In the light of a recent federal court decision enjoining Trump's ban against military service by another target of Trump's discrimination, namely transgender people, on the grounds that they are a "protected class" because of the long history of prejudice against LGBT's in America, it is also worth exploring whether Muslims, both immigrants and US citizens, and, beyond that, non-white immigrants in general, should be treated as a protected class with respect to whom governmental action affecting their rights should be scrutinized very carefully by the courts.

    See Karnoski v. Trump, W.D. Washington, April 18, 2018.

    This question will be discussed in greater detail in my forthcoming comment.

    Roger Algase
    Attorney at Law

    Updated 04-25-2018 at 12:48 PM by ImmigrationLawBlogs

  4. Trump's "Breeding Concept" Tweet Recalls Dark Period of White Supremacist "Eugenics Concept" Influence on the 1924 Immigration Act. Roger Algase

    Donald Trump's April 18 "Breeding Concept" tweet referring to Mexican and other mainly Hispanic immigrants in California, which I wrote about in my April 23 Immigration Daily comment, has continued to create a storm of public outrage, even as the White House refuses to explain exactly what the president meant by using this racially charged term.

    Instead, White House press secretary Sarah Huckabee Sanders argued that the word "breeding" could "mean a lot of things to a lot of people", even as DHS Secretary Kirstjen Nielsen repeated a favorite white nationalist phrase about the right of a "sovereign nation" to "defend its borders" (at a time when illegal border crossings are reportedly at one of the lowest levels in many years)!

    It may be true that the word "breeding" taken by itself could mean a number of different things, but it is much harder to make that argument when "breeding" is combined with the word "concept", as in Trump's tweet.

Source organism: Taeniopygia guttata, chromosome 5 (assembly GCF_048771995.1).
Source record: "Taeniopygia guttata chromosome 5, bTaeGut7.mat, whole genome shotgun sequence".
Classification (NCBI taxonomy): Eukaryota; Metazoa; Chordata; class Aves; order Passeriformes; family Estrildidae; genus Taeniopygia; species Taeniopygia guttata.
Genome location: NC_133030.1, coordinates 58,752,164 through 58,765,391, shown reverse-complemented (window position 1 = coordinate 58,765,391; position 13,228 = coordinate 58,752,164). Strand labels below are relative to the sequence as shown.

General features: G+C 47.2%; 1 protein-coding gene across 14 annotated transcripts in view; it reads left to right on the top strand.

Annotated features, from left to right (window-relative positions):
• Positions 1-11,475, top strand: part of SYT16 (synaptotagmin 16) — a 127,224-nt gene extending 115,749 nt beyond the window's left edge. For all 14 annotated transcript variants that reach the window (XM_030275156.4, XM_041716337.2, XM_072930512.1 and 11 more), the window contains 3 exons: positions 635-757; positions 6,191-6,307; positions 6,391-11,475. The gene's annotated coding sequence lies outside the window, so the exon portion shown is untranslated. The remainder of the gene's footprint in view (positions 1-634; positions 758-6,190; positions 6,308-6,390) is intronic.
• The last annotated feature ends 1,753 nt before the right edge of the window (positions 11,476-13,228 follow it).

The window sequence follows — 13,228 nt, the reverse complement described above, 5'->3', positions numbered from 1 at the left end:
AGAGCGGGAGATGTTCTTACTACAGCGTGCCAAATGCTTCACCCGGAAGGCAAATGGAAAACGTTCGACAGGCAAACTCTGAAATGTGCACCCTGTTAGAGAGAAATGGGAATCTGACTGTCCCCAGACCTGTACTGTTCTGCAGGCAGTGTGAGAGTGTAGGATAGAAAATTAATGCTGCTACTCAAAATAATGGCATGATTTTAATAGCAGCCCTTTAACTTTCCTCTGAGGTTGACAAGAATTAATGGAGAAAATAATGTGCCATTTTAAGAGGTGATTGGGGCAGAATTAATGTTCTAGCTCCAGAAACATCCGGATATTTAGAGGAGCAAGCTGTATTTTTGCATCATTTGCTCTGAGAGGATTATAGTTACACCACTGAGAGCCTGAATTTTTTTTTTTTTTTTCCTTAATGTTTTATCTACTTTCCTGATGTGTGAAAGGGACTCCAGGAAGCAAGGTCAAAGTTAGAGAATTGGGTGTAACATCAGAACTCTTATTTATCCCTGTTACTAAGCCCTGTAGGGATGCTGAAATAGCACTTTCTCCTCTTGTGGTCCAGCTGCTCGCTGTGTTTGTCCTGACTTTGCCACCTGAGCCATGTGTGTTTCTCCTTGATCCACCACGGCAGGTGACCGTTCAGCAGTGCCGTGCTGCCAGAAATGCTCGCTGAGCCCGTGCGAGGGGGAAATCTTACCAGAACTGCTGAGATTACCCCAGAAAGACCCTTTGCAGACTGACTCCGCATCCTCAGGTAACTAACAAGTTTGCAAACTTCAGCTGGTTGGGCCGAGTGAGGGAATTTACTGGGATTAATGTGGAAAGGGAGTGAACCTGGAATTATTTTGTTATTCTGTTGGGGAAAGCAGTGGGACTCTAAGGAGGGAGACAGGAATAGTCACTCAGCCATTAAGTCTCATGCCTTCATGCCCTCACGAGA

In the light of US immigration history, "breeding concept" can mean only one thing: eugenics - the dark pseudo science of alleged racial superiority and inferiority which had such a great influence on the "national origins" immigration quotas of the 1924 Immigration Act excluding most immigrants who were not from the "Nordic" countries of northern Europe (which Trump, almost 100 years later, now refers to as "Countries like Norway').

    Eugenics itself is also known as the "Eugenics Concept" according to a 2008 US government National Institutes of Health article. See, Guvercin:

    Eugenics concept: from Plato to present:

    It is impossible to overlook or deny the huge influence that racist eugenics ideology has had, not only on the 1924 act (which Trump's attorney general, Jeff Sessions, lavishly praised in an "immigration Handbook" for Congressional Republicans which he published as a Senator in January, 2015, and which Adolf Hitler also praised nine decades earlier in Mein Kampf - see below).

    As the site lumen learning states in its scholarly article:

    Eugenics in the United States/Cultural Anthropology

    "The Immigration Restriction League was the first American entity associated officially with eugenics. Founded in 1894 by three recent Harvard University Graduates, the League sought to bar what it considered inferior races from entering America...

    The League
    allied itself with the American BREEDERS Association..." (Capital letters spelling added for emphasis)

    The above should make the background of Trump's "Breeding Concept" tweet just a little clearer than his press secretary was evidently aware of or willing to acknowledge.

    But this is by no means all there is in the way of background to Trump's tweet. There is much more.

    The same article goes on to explain:

    "With the passage of the Immigration Act of 1924, eugenicists for the first time played and important role in the Congressional debate as expert advisers on the threat of "inferior stock" from eastern and southern Europe."

    One might add that the 1924 Act's almost total ban against immigration by people of "inferior stock" extended not only to eastern and southern Europe, withthose areas' large Jewish and Catholic populations, but also to all non-white areas of the world (except for the "Western Hemisphere" countries which were not subject to quotas), including the entire areas of Asia, the Middle East and Africa.

    The 1924 annual US immigration quota for Germany, for example, was approximately 50,000 immigrants. For India, Japan and China, it was 100 immigrants for each country. No this is not a typographical error. I am not leaving out any zeros by mistake.

    And as the above article also mentions, the US eugenics movement (or "concept"!) had a great influence on the Nazi ideology which ultimately lead to the extermination of six million Jews in the Holocaust.

    This, of course, does not imply that Trump supports antisemitism or genocide - or course he does not. It only implied that words have great meaning and can have enormous consequences.